As unusual as the structure was, co-first author Zoltan Dekan, University of Queensland, Australia, noticed that the peptides bore an uncanny resemblance to mammalian endogenous opioid peptides. (Additional co-first authors are Setareh Sianati and Arsalan Yousuf, University of Sydney, Australia, and Katy Sutcliffe, University of Bristol, UK.)


Indeed, the bilaids bound the human MOR with modest affinity, Christie told PRF. “Then we made some modifications, in ways well understood to increase potency, and got a 1,000-fold increase in potency and selectivity” with a compound they called bilorphin.


“Completely the opposite”

Christie and colleagues then tested bilorphin’s functional activity by patch-clamping neurons from the rat locus coeruleus (LC). These neurons contain MORs (but not delta- or kappa-opioid receptors) and G protein-activated, inwardly rectifying potassium (GIRK) channels, a downstream target of MOR activation.


Bilorphin activated GIRK-mediated currents with higher potency than did morphine. To better quantify GIRK activation, the researchers then moved to a mouse cell line stably expressing mouse MOR. Bilorphin, morphine, and the endogenous opioid tetrapeptide endomorphin-2 all activated GIRK channels to a similar extent, and to a slightly lesser degree than did Met-enkephalin, also an endogenous opioid.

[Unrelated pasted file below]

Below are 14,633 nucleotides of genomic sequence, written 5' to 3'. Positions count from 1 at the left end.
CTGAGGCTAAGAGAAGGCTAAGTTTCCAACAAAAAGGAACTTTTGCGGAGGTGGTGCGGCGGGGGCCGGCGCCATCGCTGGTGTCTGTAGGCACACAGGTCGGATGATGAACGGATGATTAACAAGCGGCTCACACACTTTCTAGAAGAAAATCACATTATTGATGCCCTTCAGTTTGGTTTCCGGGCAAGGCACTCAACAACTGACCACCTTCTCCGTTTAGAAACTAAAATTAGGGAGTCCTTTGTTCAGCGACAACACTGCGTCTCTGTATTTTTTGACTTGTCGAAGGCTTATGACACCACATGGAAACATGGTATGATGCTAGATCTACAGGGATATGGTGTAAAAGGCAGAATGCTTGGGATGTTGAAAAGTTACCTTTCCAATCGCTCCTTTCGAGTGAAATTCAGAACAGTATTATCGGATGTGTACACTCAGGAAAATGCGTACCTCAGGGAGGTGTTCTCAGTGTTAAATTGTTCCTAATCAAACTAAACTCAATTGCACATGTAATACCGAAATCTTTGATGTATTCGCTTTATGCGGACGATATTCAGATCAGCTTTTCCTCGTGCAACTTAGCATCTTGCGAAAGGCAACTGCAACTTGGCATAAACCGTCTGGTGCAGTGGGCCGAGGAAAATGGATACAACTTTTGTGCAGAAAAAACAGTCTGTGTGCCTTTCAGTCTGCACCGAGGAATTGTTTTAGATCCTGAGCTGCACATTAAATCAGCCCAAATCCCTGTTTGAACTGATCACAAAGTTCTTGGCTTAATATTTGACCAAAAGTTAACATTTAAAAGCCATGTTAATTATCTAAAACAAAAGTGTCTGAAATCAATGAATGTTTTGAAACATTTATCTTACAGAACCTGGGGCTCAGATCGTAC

The researchers also compared bilorphin to another agonist that had caught the attention of pain researchers. Oliceridine is a MOR agonist developed by the biopharmaceutical company Trevena, and has undergone clinical trials for acute pain. Compared to morphine, this agent, which was the first biased agonist to be tested in people, was biased toward G protein signaling over beta-arrestin recruitment, in an assay measuring accumulation of cyclic AMP (cAMP), an effect of G protein signaling (DeWire et al., 2013). In the new study, oliceridine was less effective at engaging GIRK channels than were the other opioids, including bilorphin.